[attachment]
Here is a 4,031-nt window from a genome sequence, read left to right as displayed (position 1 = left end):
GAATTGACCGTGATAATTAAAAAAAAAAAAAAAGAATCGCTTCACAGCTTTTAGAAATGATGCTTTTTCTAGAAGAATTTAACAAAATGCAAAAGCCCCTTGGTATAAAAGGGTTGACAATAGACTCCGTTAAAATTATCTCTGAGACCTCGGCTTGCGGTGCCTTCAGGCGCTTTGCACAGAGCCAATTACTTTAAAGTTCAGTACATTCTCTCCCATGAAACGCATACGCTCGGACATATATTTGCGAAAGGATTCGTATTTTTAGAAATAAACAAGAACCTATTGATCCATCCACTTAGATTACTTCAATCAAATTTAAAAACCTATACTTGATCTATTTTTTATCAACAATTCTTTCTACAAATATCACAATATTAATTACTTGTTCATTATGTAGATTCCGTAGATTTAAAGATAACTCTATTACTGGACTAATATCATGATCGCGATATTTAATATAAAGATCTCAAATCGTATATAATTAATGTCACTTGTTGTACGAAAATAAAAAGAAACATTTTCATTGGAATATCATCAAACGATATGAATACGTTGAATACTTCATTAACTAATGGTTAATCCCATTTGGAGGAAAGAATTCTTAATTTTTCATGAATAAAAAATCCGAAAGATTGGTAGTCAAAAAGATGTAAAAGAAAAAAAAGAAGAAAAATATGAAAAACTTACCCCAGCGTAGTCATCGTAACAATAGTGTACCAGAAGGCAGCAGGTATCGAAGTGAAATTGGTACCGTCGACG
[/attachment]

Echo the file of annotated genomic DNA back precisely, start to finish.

Here is a 4,031-nt window from a genome sequence, read left to right as displayed (position 1 = left end):
GAATTGACCGTGATAATTAAAAAAAAAAAAAAAGAATCGCTTCACAGCTTTTAGAAATGATGCTTTTTCTAGAAGAATTTAACAAAATGCAAAAGCCCCTTGGTATAAAAGGGTTGACAATAGACTCCGTTAAAATTATCTCTGAGACCTCGGCTTGCGGTGCCTTCAGGCGCTTTGCACAGAGCCAATTACTTTAAAGTTCAGTACATTCTCTCCCATGAAACGCATACGCTCGGACATATATTTGCGAAAGGATTCGTATTTTTAGAAATAAACAAGAACCTATTGATCCATCCACTTAGATTACTTCAATCAAATTTAAAAACCTATACTTGATCTATTTTTTATCAACAATTCTTTCTACAAATATCACAATATTAATTACTTGTTCATTATGTAGATTCCGTAGATTTAAAGATAACTCTATTACTGGACTAATATCATGATCGCGATATTTAATATAAAGATCTCAAATCGTATATAATTAATGTCACTTGTTGTACGAAAATAAAAAGAAACATTTTCATTGGAATATCATCAAACGATATGAATACGTTGAATACTTCATTAACTAATGGTTAATCCCATTTGGAGGAAAGAATTCTTAATTTTTCATGAATAAAAAATCCGAAAGATTGGTAGTCAAAAAGATGTAAAAGAAAAAAAAGAAGAAAAATATGAAAAACTTACCCCAGCGTAGTCATCGTAACAATAGTGTACCAGAAGGCAGCAGGTATCGAAGTGAAATTGGTACCGTCGACG